The RE's office called Monday afternoon to confirm that the "trigger" shot worked and that we were a go for the retrieval surgery the next morning. I was elated--by Monday afternoon I was in a fog of hormones, couldn't concentrate, felt fairly crummy, and just wanted it to all be over with already. Got my wish!
The RE's office told me to arrive at the surgery center by 7:30am on retrieval day. You're supposed to have a family member or friend drive you to the appointment and back (because, anesthesia), but everyone local that I knew that would have been up for the task was coincidentally out of town or had important work commitments that morning. So, I ordered up a ride using one of Austin's Uber-equivalents. This made me nervous--ever since Uber and Lyft left Austin the remaining ride share programs have proven a bit... unreliable--but I made it to the surgery center on time.
Once at the surgery center, they confirmed my identity, asked me to sign various releases and other forms, had me gown up, checked my vital signs and started my IV. The anesthesiologist came in to ask some screening questions. The embryologist also paid me a visit to confirm the plan for any retrieved eggs. Finally, the RE stopped by to say hello (the first and only time I saw him that day). I texted my family to let them know I had arrived at the surgery center and that I'd text them again once surgery was over.
At 8:30am on the dot we were rolling towards the operating room. They had me walk in and get on the table on my own. In short order, there was an oxygen mask over my face and I could feel the anesthesia running through my IV and up my arm. That's the last thing I remember before waking up in the recovery room.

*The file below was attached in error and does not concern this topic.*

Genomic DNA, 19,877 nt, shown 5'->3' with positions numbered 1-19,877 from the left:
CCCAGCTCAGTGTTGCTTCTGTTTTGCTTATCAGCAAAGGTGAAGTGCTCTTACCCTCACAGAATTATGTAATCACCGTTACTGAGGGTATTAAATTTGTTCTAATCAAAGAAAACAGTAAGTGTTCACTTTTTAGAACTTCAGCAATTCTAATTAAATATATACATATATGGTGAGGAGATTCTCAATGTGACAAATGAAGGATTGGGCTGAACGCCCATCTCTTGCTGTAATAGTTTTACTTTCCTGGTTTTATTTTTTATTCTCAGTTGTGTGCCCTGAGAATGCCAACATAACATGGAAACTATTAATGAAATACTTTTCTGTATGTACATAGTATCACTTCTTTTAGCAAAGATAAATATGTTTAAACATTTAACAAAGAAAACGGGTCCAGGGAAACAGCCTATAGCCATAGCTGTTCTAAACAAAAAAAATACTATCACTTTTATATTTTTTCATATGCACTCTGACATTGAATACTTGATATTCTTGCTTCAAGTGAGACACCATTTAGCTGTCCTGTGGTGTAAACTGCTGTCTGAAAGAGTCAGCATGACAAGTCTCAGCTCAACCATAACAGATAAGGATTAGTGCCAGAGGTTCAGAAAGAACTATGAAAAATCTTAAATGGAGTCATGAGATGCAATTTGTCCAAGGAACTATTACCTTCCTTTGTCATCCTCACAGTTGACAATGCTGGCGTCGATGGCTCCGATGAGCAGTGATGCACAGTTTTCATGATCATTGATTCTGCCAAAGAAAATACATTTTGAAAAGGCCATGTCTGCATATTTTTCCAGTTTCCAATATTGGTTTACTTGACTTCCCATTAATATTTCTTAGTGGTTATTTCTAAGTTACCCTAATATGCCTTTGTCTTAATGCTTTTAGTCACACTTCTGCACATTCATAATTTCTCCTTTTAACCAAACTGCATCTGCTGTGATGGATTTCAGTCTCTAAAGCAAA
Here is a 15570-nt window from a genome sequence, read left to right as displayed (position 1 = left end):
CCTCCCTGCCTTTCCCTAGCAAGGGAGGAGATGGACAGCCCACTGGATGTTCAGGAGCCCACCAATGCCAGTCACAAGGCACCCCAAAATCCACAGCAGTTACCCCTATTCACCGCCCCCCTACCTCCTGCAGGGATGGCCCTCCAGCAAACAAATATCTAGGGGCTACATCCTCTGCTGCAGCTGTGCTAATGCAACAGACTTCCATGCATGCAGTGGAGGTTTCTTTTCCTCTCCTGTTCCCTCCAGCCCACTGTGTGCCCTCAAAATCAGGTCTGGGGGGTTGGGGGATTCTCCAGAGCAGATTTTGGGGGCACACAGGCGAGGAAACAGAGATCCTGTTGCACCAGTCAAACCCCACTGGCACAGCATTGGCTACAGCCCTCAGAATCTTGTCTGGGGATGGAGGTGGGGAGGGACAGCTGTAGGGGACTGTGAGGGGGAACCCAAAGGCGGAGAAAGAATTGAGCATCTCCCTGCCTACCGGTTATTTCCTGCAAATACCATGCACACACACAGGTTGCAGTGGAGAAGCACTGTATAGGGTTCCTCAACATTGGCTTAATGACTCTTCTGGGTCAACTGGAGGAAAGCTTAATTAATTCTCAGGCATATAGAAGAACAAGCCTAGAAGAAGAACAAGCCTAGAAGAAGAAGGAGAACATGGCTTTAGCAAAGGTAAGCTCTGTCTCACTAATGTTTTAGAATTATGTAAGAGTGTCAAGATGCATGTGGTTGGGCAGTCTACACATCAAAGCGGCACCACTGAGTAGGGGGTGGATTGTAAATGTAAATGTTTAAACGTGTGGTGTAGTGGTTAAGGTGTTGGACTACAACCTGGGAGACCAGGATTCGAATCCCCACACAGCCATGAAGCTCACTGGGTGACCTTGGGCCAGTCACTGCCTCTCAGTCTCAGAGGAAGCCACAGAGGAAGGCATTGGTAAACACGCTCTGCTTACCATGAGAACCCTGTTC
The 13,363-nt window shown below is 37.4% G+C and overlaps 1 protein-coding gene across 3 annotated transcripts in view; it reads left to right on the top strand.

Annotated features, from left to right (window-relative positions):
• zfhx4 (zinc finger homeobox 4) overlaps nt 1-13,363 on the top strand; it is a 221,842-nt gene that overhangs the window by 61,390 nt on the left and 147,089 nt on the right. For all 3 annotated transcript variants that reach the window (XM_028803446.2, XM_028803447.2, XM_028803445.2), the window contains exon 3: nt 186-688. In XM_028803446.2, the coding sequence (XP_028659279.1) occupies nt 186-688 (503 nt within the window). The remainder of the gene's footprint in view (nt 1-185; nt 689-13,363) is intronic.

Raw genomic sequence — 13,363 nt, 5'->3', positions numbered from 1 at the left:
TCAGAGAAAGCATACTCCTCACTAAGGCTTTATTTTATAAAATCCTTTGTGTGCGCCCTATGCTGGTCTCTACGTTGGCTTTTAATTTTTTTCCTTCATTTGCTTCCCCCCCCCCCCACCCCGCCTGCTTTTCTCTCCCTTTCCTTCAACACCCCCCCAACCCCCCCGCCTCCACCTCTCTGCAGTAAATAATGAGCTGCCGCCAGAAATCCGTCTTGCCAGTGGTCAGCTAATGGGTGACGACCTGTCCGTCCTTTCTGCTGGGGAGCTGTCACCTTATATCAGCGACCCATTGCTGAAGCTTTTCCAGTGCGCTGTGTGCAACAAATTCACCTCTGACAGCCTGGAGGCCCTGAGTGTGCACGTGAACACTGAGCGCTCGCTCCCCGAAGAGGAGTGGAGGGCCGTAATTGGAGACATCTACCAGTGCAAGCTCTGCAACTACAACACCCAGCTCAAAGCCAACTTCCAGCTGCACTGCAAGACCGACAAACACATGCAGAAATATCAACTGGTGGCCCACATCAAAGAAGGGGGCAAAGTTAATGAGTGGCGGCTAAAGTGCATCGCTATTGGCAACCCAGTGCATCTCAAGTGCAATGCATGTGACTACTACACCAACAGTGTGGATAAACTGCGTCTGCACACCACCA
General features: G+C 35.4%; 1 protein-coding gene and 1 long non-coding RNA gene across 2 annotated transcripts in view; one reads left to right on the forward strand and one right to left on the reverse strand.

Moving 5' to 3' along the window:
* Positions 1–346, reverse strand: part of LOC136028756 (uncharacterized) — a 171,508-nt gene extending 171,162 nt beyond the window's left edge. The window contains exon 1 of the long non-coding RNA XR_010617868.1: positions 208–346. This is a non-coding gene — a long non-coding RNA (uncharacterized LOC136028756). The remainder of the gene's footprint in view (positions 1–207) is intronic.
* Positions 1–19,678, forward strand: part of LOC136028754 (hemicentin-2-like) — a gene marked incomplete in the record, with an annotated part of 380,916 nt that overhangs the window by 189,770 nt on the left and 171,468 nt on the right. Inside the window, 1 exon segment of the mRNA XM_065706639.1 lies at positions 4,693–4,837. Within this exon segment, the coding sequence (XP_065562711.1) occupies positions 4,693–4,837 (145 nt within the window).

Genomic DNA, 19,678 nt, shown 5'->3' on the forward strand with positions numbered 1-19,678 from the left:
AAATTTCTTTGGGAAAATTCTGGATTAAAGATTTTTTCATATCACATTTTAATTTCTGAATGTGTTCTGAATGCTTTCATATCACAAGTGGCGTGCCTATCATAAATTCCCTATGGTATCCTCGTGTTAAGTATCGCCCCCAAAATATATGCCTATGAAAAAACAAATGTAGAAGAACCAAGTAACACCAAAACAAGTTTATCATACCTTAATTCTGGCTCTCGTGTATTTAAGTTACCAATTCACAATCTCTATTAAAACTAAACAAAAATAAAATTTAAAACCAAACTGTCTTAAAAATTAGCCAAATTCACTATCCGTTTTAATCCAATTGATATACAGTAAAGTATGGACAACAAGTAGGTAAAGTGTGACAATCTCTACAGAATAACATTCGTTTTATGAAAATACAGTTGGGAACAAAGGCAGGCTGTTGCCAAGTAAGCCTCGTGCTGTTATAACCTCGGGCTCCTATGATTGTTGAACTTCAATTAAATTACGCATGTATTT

I woke up to one of the nurses checking my vital signs. I texted my family to let them know that I was out of surgery. A nurse confirmed that the RE had been able to retrieve 25 eggs. By 9:59am I was in a cab on my way home.
Later in the afternoon, the embryologist called to confirm that of the 25 retrieved eggs, 18 had been mature and all 18 froze successfully. My family is full of questions about how many frozen eggs are needed to achieve one pregnancy. I don't have a clear answer to this, but at my age and thinking forward to how old I'll likely be when I can use these eggs, I'll be lucky to have one child and hopefully 18 frozen eggs will be enough to achieve that.
Yesterday, similar to when I went through the process as a donor in my early 20s, I felt fine after surgery. There was some abdominal cramping, but nothing debilitating. If the anesthesiologist hadn't told me that I wasn't allowed to drive all day or make any significant decisions, I would have returned to the office. (As it was my out of office autoreply telling clients that I was in surgery and would not respond until the following day was not a success... I ended up joining three client calls yesterday.)
Today, I feel even better. The mental fog from all of the hormones has subsided and I'm ready to get back to life as usual.
Often, when I read an article about egg freezing, women who have completed the procedure say that they feel like they now have the luxury of time to find the right partner and focus on their career. I can't say that I have those feelings. The weight that has been lifted is the worry over whether I should even try to freeze my eggs. It seems I've been debating the question for years. I'm happy to take "freezing my eggs" off my to-do list.
I'll post one more time under the "freezing my eggs" tab to discuss the cost of the process, but am waiting for all of the final bills to roll in before doing so.